The industry in all of its manifestations; to dine and drink in a place of work and play and stress and nonchalance.
“Hey boys listen up! Table 40 is an order-fire-pickup! Grill, Sautee Sides and Hot Apps you are on that with them for entrees!
“Heard!” they yell in unison.
My chest swells like a mamma bird after a return from 4 days in a city that nearly swallowed me whole. I missed Detroit and found home in a city most shy away from. I missed this.
They have all moved up in stations. Sean on sauté, Nick on hot apps, Noodles learning how to roast marrow in 12 minutes, Erik on sides., Pedro expo-ing. I saw them start at garmo. Fluffing lettuce, raw root veggies and chickpeas in a giant metal bowl, moving on to the eruption of pure fire on those burners, thundering of pans again metal, taming them like wild bulls. The adrenaline that poured out of them with their sweat.
The bar is full and no one occupies the seat next to me, and more often now I wish one of them shared a meal with me, perhaps rubbing my sore feet from 8 plus hours skittering back and forth in leather Converse All Stars, feeding me with their fingers, nails bitten down to the callused nub, stained with charcoal and grease, and my tongue would search for the salt and oil there.
The drive home conjures up memories of the shift, the boys, my boys, all of them, their hands working against the grain, tendons taught underneith their leathered skin. And I wonder:
What do they go home to at night? And who? Their yawns, unrelenting and consuming after 15 plus hours on their feet, These men move in listless shuffles through hallways and doors, acrossed tiles, carpet and hard wood. They do it with purpose, their metabolisms dwindling, breath and heartbeats tempered. They wash off the sheen, the salt, all of which I’ve tasted on the peripheries of my mouth and the soft, fleshly part of my lips. What do they smell like when they step heavy and dripping from their late night showers? Perhaps, still, the sent of salt with a hint of mint, that tangy bite of bar soap. I bet they smell like brand new mornings.
French trills leave his tongue in the random words that replace English ones in his self-meditation.
Mis en place
“On y va!” he will yell, splice the French in between English like a sandwich au jambon. He will do this when he’s feisty or nostalgic.
“Parlez vous francaise?”
“Un peu,” I pinch the air with my thumb and forefinger.
“Ah, bien. Tres bien.”
The oysters are nestled in a shallow trough of ice, monstrous and engorged with their own briny juice, more than a mouthful and begging to be sucked down in the most distasteful and raunchy manner.
“Dude if I ate this serving of oysters I’d have a raging hard-on for DAYS.”
“Oh my God. Norm…TMI…you’re like my older brother.”
“Tough love, Halle. Think of it like kindergarten. The more we give you shit, the more we actually like you. “
They push my buttons; know how to tease me, what pisses me off and what makes me crack a smile. They say I don’t smile enough.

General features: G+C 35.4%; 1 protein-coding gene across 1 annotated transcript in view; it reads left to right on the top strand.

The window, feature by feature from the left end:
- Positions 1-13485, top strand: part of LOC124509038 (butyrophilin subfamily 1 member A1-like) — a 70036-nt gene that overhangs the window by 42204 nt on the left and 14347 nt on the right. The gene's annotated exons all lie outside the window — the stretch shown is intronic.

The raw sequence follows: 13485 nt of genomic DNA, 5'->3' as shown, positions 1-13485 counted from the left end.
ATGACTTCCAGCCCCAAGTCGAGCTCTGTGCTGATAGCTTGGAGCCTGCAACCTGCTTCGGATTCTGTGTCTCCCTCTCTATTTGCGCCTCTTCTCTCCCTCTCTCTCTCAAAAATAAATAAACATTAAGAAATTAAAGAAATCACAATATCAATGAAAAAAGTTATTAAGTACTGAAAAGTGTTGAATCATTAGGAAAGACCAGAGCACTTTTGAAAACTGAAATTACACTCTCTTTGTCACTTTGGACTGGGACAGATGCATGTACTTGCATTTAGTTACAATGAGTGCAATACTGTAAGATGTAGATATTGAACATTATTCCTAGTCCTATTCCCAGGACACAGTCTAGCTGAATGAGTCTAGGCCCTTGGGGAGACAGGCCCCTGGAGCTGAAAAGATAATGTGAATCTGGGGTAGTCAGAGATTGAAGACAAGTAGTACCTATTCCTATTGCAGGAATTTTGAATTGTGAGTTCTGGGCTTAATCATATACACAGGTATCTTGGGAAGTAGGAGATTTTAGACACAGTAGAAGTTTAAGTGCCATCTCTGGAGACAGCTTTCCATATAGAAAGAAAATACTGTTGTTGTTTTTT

Pedro likes to fuck with the cuffs of my t-shirt. I roll them twice for preference, and because I hate it when t-shirt sleeves nearly reach my elbow. But Pedro likes to flick at them, unroll them with a quick little flick of the wrist.
“Reeeeelly Pedro?” I like to mock his accent…he likes it too.
“Stoooooop.” He wines, mocking me back.
“Gahhhh you’re all like big brothers GEEZE.
“You love it.”
“Yo.” I don’t look up from my polishing.
“What do you love?”
“…What do I love…” heads tilt, movements lag nearly to a steady stop. “Milk foam. I fucking love the foam left over from a well-made cappuccino, have to get every last little bit from the bottom of the cup. And I have to use my finger, doesn’t taste as good with a spoon.” Silent responses seep into my skin, nods and snickers, a few grunts of approval. I like to think they enjoy my less than normal persona. Anywhere else, any other time in my life I would have hidden, scampered off or changed the subject. But they make it ok to me. I know who I am now because of them.
“What else?” A voice to my left, from garmo, I think. I smile and bite my bottom lip. They want to know more. “Warm sheets, you know, right out of the dryer with a little zaps of static electricity. Oh god, and fresh bread, Jesus when you guys throw those massive loaves of sourdough over here on the cutting board I immediately start drooling.”
“You know it.” Those baguettes of sourdough and multigrain remind me of my adolescence when my father tackled baking his own bread, especially on Christmas, a stoli dotted with bits of fruit and a sheen of butter and sugar and dinner accompanied with homemade rolls little puffs of steam spurting from them when they were torn into with two thumbs., a hint of sweetness if you held the soft dough near the tip of your tongue. The kitchen is home.
“I love the sound of fresh baked bread.” Norm paused from pulling meat for beast of the day.
“What? The sound? Don’t you mean the smell?”
“No, the sound. You can tell when bread is the highest quality, has been made nearly to perfection when you can hear that crust pop as soon as it hits room temperature after its pulled from the oven, here, ill show you right now actually.” Norm places his knife beside the cutting board and I already know where to follow him to the back line.
“Right behind.” Noodles and Bam Bam pivot slightly as I shift between them. Norm is waiting by one of the large ovens where I can feel the waves of heat seeping out the edges. He opens the door and grasps the large sheet tray with a rag, putting his face close to the steaming loaves.
“C’mere you’re going to miss it!” I shuffle over to the oven and put my face close, oven heat flushing my face peachy red and I can here it like rice krispees in cold milk, that little crackle. We don’t need to say anything. I just smile.